One of my pet peeves is conference speakers who sit down and put on their reading glasses. This is a sure sign that they’re about to eschew slides and read their paper aloud. Moreover, the paper will be crowded with abstract concepts described entirely through words of 8 syllables or more.
It may be called “a conference paper“, but this does not make it acceptable to inflict 30 minutes of unsupported listening on a tired audience. The projector is there for a reason.
I’d been moaning about this when my colleague Mary sent me a link to a blog post by Mark Carrigan, in which he discusses sociologists’ habit of writing in unsociably dense, turgid prose. Carrigan quotes Les Back in the Art of Listening, comparing academics to “bookish limpets” (2007, p. 163). So if we recognise our own weaknesses in this regard, what should we do about them?
James Mulholland has argued that rather than attempting to make complex research more accessible to general audiences, we should simply embrace esoteric knowledge and technical language as intrinsic aspects of dealing with complex ideas. Stay in your ivory towers, he urges, and write books that few people will read.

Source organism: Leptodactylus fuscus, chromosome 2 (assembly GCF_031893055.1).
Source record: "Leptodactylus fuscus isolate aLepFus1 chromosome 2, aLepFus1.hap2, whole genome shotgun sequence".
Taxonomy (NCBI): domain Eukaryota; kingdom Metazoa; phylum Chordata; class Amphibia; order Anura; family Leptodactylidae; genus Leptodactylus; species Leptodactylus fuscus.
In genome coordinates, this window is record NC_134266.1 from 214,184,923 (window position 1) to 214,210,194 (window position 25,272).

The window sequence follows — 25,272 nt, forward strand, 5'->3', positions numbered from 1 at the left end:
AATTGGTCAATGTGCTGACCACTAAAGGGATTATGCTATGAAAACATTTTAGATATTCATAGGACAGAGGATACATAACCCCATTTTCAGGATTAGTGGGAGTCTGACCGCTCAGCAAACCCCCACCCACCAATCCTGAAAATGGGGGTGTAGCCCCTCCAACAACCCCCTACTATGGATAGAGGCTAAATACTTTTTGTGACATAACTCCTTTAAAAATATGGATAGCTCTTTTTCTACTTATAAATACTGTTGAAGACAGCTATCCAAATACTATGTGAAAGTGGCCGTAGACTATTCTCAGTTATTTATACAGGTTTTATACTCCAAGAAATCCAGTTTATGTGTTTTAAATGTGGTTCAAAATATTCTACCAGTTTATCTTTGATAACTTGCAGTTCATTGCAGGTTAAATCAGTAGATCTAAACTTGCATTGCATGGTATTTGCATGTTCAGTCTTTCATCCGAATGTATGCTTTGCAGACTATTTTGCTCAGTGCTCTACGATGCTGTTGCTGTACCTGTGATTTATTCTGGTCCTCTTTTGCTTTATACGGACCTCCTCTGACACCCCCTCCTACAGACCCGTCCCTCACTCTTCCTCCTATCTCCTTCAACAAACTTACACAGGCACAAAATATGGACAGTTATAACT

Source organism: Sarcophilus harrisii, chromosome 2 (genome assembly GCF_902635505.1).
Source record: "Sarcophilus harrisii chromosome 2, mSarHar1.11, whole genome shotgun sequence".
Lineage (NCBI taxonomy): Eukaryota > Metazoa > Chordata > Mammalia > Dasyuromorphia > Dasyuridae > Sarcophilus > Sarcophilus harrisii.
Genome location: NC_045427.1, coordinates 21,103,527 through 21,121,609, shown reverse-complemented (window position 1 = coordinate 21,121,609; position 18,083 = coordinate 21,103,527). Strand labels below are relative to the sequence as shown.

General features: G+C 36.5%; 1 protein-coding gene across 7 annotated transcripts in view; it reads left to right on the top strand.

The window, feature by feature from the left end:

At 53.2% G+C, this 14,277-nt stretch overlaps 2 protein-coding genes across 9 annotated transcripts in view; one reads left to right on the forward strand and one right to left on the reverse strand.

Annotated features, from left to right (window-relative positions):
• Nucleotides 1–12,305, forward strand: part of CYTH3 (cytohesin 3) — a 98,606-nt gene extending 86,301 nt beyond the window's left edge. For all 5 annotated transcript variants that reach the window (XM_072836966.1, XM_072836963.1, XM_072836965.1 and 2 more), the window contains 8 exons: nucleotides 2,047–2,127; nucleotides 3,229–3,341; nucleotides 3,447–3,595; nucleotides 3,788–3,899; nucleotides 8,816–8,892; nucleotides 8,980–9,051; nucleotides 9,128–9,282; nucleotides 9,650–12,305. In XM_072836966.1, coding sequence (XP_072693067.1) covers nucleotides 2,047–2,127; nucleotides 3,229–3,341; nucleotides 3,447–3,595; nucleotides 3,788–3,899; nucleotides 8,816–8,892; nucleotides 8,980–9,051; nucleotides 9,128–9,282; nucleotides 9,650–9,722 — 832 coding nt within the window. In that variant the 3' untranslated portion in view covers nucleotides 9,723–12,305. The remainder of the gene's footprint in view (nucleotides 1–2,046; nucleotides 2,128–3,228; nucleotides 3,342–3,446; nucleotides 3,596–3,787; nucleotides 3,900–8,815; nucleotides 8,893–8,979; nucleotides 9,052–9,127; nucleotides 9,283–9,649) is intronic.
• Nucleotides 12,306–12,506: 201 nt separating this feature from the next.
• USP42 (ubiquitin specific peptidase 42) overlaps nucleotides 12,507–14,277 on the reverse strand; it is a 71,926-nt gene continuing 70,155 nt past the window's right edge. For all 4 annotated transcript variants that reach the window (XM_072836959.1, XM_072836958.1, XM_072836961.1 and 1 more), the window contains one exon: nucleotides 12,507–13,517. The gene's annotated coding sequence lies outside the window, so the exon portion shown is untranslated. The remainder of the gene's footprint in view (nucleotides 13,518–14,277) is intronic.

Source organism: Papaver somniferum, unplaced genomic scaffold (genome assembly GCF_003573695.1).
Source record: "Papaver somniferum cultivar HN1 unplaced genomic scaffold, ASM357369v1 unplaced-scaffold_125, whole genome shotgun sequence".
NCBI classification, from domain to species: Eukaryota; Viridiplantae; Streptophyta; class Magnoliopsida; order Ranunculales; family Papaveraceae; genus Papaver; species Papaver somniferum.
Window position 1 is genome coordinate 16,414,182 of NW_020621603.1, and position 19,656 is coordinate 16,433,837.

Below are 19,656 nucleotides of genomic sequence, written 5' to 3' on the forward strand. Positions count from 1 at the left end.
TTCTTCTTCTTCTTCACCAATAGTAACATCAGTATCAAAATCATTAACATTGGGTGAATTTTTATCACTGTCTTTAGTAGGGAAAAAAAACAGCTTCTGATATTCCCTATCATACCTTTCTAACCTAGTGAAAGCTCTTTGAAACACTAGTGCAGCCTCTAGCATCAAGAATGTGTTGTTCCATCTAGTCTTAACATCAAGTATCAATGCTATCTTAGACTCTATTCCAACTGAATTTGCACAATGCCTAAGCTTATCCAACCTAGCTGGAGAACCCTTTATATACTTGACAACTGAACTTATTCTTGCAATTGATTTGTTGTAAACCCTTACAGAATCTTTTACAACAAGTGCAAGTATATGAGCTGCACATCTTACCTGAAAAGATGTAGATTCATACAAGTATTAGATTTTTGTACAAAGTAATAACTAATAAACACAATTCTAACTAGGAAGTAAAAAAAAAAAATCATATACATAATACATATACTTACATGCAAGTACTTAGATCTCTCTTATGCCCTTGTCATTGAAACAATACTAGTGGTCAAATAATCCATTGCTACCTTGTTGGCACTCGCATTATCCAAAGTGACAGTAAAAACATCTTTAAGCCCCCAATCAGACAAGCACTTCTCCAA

Carrigan suggests that blogging and tweeting offer possibilities for making academics’ writing more engaging and opening it up to a wider readership. While I’m not completely convinced that that academics who blog are not already preaching to the converted, I do think that Mulholland is missing the point somewhat. The debate is not about whether we should change the books we write, but how we might persuade more people to read those we do write.
The title of this post was inspired by / stolen from:
Gardener, S. (1992). The long word club: The development of written language within adult fresh start and return to learning programmes. Brighton: RaPAL.